How we look at brands.
Yes, we too have our own way of looking at brands. Because, to be honest, we can’t really find an existing angle that satisfies sufficiently. Even more, most of the theories we’ve heard so far all lack of something. The way we look at brands seamlessly fits our approach on how brands should exist. That a brand should not be a cause in itself, but rather a platform of exchange between human beings, gathered in tribes.
The Brand Totem.
A brand consists of different concepts that vary from a very hazy level to a solid, clearly stated form. Engaging brands need more content than just a fancy name or logo. On the other hand, a brand needs enough breathing space to manoeuvre and evolve in the minds of its tribes. That is why we divide the global identity of a brand in 3 parts:
- a brand as an idea
- a brand as a personality
- a brand as a symbol
Each of these parts rely on each other to form a clear, solid and consistent brand identity. Each part needs the support and strength of the other to form, what we call: the Brand Totem.
A brand needs enough breathing space to manoeuvre and evolve in the minds of its tribes.How we look at brands
The brain-cracking part:
a brand as an idea
At the core of every brand lies a set of definitions that forms and represents the value of the brand. The more effective this idea is articulated, the more nested this will become. The brand as an idea lives and evolves in the minds of its tribe members. It therefore takes some deep thought and brain-cracking to conceive.
The most pertinent question we should ask when looking at brands is the existential one: why does the brand exist? Because every brand needs a purpose; without this, a brand just can not exist. While defining a purpose we should think about how we act in the different tribes we take part in. What is our reason why?
A next step is looking at what our brand does in order to reach that purpose. What do we do? This is the story we tell on how we create a certain value for our fellow tribe members. Do we help? Do we create? Do we engage or initiate? A mission should aim high, be clear and precise.
Some brands compile an extensive list of brand values. Or even be original in expressing those brand values. Instead we prefer to focus on a filtered and critically selected set of values. We work towards a handful of useful and relevant values whose consequences are felt and acknowledged in all layers and activities of the company.
How does the brand measures its success? What are the stakeholders’ expectations and how do we satisfy them? Measuring brand success or equity means taking several factors into account. Tangible factors, which are quantitative values such as revenue, profit (or loss), and sales numbers. But also more intangible factors, the qualitative values, such as consumer awareness of your brand, and goodwill. Setting the bar for success helps guiding a brand towards a profitable future.
The brand as an idea lives and evolves in the minds of its tribe members. It therefore takes some deep thought and brain-cracking to conceive. A brand as an Idea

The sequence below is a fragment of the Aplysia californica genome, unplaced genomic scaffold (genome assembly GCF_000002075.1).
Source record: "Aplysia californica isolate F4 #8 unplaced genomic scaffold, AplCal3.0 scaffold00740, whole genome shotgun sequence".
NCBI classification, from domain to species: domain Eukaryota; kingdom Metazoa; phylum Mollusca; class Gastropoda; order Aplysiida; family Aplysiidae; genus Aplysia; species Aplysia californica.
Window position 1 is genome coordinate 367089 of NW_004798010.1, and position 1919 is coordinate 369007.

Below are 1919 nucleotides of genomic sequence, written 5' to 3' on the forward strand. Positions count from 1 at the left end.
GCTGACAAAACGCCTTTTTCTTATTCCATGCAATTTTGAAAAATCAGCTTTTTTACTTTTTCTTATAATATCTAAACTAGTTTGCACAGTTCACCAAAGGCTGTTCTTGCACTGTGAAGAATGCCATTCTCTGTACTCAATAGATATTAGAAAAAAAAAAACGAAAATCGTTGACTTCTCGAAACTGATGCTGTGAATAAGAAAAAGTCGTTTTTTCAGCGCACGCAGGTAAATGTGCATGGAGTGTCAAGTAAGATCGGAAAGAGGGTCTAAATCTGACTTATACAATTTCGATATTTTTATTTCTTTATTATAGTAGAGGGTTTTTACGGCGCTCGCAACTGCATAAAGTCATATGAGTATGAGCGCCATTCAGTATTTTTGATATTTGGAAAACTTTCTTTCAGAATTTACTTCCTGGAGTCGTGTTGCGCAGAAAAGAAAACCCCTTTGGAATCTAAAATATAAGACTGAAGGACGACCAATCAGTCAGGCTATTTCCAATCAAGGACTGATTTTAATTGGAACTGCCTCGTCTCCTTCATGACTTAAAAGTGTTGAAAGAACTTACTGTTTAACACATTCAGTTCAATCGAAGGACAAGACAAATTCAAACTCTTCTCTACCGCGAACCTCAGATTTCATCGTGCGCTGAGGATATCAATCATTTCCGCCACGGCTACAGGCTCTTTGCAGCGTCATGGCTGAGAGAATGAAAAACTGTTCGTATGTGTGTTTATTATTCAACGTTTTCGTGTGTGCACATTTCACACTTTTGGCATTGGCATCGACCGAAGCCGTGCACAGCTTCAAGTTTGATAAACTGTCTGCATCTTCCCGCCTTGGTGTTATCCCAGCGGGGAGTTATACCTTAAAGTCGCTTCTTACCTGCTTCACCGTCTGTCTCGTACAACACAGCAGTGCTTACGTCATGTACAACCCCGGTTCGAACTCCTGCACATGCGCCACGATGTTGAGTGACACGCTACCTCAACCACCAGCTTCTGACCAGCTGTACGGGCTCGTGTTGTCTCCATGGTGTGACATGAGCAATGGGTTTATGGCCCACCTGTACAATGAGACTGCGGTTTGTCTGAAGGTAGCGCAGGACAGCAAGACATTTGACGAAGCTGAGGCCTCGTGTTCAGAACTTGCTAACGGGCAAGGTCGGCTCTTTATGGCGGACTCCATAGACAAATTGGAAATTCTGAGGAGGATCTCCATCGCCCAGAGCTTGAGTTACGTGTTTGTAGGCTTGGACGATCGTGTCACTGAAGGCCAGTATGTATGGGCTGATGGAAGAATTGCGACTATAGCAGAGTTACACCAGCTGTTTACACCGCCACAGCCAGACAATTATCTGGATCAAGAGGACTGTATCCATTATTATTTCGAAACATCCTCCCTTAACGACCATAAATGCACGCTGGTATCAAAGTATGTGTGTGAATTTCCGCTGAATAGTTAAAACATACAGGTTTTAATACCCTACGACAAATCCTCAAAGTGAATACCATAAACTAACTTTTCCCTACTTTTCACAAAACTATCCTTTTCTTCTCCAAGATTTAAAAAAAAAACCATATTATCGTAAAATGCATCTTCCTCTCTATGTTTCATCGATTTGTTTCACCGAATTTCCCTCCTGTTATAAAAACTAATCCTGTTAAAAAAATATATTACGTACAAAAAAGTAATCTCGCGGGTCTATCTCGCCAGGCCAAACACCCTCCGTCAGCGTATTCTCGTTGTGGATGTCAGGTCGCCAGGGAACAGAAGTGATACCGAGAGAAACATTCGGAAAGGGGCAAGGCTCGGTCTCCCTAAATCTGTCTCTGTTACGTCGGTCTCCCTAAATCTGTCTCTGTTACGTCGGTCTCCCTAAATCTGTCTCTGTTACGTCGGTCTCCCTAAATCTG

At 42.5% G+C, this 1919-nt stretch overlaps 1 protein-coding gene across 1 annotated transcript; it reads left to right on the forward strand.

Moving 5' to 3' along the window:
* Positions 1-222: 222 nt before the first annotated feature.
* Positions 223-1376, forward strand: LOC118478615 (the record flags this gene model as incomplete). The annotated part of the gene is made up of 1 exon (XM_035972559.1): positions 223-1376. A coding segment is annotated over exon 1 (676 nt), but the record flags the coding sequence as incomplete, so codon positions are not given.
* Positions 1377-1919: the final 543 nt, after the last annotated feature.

The emotional part:
a brand as a personality
Since we look at brands as platforms of exchange between humans, a brand can be seen as a personality too. It brings the emotions to the brand. It makes the idea of a brand more tangible. Defining a clear personality is crucial, so tribe members can identify themselves easier with the brand, helping to raise the brandvalue by using it.
What are the core values of the brand as if it were a real person? This set of attributes represent the essence of our brand personality. They are a series of characteristics which identify the physical, character and personality of the brand. Just as we can do with real people.
We need to know more about what surrounds the brand. Who are the competitors and what is their USP? What is the market like? Where does the brand differentiates itself? This goes further then having two intersecting lines with a few dots. Ideally we end up with a biotope-ish hemisphere from where we can further develop the brand.
What are the brand’s passions and how does that affect its behavior? Knowing what moves, surprises and inspires a brand gives more depth and likeliness to it.
Defining a clear personality is crucial, so tribe members can identify themselves easier with the brand.A brand as a Personality
The creative part:
a brand as a symbol
The proverbial jewel in the crown. Or cherry on the cake, if you prefer sweets. This top-section of the brand totem gets the most visible attention, and helps to stick out -literally. This phase usually syncs with the creative proces of developing several assets like logo’s, icons, visual language and copy.
Tone of voice.
The way a brand speaks about itself says a lot. Fellow tribe members judge not only about what we say, but also about how we say it. The tone-of-voice contains a handful of character traits that will support the brand values.
One of the critical and most important of experiences tribes have with brands, is the visual language of the brand. A consistent and appealing visual language takes typography, design, colors into account. But also product design, positioning etc. A well developed visual language defines the brand identity even more.
A brand needs the right kind of logo. It really needs to hold everything together and should resonate with your tribes world view. Sometimes those do not match with the personal preferences of the people on the brands side. Keeping an open mind and an objective perspective is crucial.
This top-section of the brand totem gets the most visible attention, and helps to stick out -literally.A brand as a Symbol
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